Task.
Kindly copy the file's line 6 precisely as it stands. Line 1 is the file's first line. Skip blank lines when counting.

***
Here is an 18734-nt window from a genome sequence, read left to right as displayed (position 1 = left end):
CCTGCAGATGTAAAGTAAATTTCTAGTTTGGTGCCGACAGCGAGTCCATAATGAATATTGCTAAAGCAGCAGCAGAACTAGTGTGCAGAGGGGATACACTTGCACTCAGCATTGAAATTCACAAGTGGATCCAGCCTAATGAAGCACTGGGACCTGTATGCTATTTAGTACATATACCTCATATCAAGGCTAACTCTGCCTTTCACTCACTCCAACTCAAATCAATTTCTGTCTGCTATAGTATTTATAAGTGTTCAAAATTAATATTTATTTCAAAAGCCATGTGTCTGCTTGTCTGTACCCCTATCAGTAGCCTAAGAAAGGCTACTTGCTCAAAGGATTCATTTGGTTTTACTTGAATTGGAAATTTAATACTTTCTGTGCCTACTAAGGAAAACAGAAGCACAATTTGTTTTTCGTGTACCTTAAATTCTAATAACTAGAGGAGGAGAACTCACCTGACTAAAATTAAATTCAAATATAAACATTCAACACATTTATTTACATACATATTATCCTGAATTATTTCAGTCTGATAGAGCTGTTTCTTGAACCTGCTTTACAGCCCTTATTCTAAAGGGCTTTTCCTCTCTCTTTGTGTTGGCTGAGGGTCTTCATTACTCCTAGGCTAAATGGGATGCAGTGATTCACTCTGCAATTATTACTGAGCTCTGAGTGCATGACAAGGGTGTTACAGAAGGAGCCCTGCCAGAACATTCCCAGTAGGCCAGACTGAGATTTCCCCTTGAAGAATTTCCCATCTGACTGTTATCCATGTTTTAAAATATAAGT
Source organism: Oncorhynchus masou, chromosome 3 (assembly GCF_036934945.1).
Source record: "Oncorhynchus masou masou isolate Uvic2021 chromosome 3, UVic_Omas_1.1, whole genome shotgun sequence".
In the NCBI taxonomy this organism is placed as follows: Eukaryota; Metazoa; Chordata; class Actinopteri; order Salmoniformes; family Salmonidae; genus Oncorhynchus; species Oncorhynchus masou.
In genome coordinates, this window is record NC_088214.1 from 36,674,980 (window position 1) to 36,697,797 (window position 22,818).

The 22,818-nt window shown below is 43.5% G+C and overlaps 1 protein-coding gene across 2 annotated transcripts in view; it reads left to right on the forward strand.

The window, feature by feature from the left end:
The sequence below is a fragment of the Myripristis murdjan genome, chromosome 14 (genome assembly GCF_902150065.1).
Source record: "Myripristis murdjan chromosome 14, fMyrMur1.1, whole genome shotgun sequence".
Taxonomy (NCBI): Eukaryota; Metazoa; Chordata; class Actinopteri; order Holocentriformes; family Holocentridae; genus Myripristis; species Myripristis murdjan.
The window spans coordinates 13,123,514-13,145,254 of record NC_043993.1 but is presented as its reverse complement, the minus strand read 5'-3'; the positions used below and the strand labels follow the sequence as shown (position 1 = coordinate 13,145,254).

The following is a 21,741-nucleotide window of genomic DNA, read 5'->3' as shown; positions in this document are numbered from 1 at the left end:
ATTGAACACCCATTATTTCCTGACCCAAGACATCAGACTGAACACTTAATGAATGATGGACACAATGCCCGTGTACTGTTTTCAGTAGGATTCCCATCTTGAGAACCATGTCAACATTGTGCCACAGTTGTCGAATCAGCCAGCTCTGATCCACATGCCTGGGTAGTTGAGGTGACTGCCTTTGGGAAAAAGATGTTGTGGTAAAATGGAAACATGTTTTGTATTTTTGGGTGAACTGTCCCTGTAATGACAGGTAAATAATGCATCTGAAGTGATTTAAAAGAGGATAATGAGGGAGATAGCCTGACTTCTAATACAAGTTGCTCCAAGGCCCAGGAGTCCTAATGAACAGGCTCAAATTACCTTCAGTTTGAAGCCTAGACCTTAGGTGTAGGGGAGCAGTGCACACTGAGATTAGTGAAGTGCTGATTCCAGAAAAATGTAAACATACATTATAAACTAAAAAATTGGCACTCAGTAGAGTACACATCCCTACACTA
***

In genome coordinates, this window is record NC_088214.1 from 36,674,980 (window position 1) to 36,697,797 (window position 22,818).